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Calgary-based Enbridge and its proposed Alberta Clipper and Sandpiper pipeline expansions took a direct hit from U.S. Democratic presidential hopeful Bernie Sanders Monday afternoon.
Describing himself as one of the leaders opposing Keystone XL, Sanders told a rally in Minneapolis that the Alberta Clipper “would bring 800,000 barrels per day of some of the dirtiest oil being excavated in the world.”
Addressing the rally, the Democratic presidential candidate said that he would follow U.S. President Barack Obama’s lead in not approving a pipeline “if it made climate and our planet more dangerous.
“Those are exactly the same standards that we need to apply to the Alberta Clipper and the Sandpiper, and that is what I would do as President of the United States of America."
It remains to be seen whether or not Sanders will in fact get a chance to take a run at the top job. With Super Tuesday looming tomorrow, the primary is being described as a make-it-or-break-it moment for Sanders.
Politico called the outlook as “grim,” noting Sanders needs to secure wins in at least five of the 11 states in order to stay in the game against Hilary Clinton.
Winona LaDuke, founder of the U.S. group Honor the Earth, introduced Sanders at the rally. She said that coming to Minneapolis from the village of Naytahwaush that the money should be spent on infrastructure for people and a healthy environment, “not for oil companies.”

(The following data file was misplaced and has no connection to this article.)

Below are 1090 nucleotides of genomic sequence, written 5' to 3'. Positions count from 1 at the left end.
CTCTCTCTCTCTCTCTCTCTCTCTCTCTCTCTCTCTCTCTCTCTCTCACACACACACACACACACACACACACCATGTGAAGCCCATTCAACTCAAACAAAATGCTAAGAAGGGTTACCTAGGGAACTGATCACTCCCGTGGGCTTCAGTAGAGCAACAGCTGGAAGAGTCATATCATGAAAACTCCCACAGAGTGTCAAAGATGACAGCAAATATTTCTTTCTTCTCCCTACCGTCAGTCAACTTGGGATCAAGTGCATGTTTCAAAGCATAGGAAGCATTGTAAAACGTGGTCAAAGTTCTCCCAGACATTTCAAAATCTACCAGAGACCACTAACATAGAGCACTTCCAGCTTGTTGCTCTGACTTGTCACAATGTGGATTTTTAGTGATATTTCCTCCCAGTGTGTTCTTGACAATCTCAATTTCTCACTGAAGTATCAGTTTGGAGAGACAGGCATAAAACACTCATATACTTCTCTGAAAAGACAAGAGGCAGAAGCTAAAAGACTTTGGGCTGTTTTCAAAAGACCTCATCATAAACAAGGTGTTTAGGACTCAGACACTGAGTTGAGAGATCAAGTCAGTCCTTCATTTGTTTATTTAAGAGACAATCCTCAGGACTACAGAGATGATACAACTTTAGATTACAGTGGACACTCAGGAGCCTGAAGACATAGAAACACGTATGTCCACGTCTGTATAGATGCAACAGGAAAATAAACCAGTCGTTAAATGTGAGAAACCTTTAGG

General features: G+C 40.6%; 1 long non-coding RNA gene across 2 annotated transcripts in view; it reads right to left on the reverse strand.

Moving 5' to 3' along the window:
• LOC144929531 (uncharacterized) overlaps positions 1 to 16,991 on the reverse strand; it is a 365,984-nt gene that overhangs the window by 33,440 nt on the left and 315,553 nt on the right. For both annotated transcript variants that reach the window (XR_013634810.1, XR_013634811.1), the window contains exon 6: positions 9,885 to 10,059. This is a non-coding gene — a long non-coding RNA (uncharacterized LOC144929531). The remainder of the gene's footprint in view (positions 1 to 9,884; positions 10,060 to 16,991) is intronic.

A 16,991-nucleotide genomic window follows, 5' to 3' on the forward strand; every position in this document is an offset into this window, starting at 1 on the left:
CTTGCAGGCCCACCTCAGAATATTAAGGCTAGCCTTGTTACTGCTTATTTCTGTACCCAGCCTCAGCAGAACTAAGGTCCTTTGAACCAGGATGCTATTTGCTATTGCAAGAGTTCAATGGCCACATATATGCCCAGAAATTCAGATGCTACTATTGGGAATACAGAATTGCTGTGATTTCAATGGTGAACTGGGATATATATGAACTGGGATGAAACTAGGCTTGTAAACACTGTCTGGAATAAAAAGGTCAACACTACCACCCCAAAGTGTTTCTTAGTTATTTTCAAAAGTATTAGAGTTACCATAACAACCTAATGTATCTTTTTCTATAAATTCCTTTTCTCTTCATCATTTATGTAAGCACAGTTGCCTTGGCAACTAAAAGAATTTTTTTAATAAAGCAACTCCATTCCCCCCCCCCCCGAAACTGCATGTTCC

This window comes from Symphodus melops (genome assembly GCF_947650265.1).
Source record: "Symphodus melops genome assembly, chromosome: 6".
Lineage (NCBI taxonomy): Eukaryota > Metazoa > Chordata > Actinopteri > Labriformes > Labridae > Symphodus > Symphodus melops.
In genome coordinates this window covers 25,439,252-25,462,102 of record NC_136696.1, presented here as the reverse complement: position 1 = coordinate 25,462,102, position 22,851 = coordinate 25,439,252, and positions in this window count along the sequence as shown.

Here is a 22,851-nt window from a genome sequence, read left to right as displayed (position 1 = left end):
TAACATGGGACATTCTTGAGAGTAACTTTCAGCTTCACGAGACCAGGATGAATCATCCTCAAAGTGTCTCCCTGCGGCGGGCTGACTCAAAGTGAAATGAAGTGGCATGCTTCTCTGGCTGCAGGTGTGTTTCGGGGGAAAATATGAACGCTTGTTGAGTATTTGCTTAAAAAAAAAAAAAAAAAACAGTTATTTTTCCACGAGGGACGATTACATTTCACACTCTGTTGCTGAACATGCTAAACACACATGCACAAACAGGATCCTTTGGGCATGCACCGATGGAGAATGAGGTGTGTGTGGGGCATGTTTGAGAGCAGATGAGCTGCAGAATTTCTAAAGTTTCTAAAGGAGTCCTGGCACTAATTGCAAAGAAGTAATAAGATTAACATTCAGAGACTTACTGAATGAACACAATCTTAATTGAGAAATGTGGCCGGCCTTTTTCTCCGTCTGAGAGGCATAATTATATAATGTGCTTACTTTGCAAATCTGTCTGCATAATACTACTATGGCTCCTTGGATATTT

Andy Pearson, the Midwest tar sands coordinator with MN350, called the rejection of the pipeline projects common sense.
"I'm glad to see Sen. Sanders standing on the side of science that says we must keep this oil in the ground," he said. "Other leaders on the campaign trail and in Washington, D.C. should take note.”
A number of U.S. environmental groups contend that Enbridge has been putting together a massive system of pipelines piece-by-piece through the U.S. Great Lakes region to increase the amount of tar sands crude that it transports into the U.S.
If built, the system — collectively known as Enbridge GXL — would increase Enbridge's capacity to 1.1 million barrels per day - substantially more than what was proposed for the rejected Keystone XL Pipeline.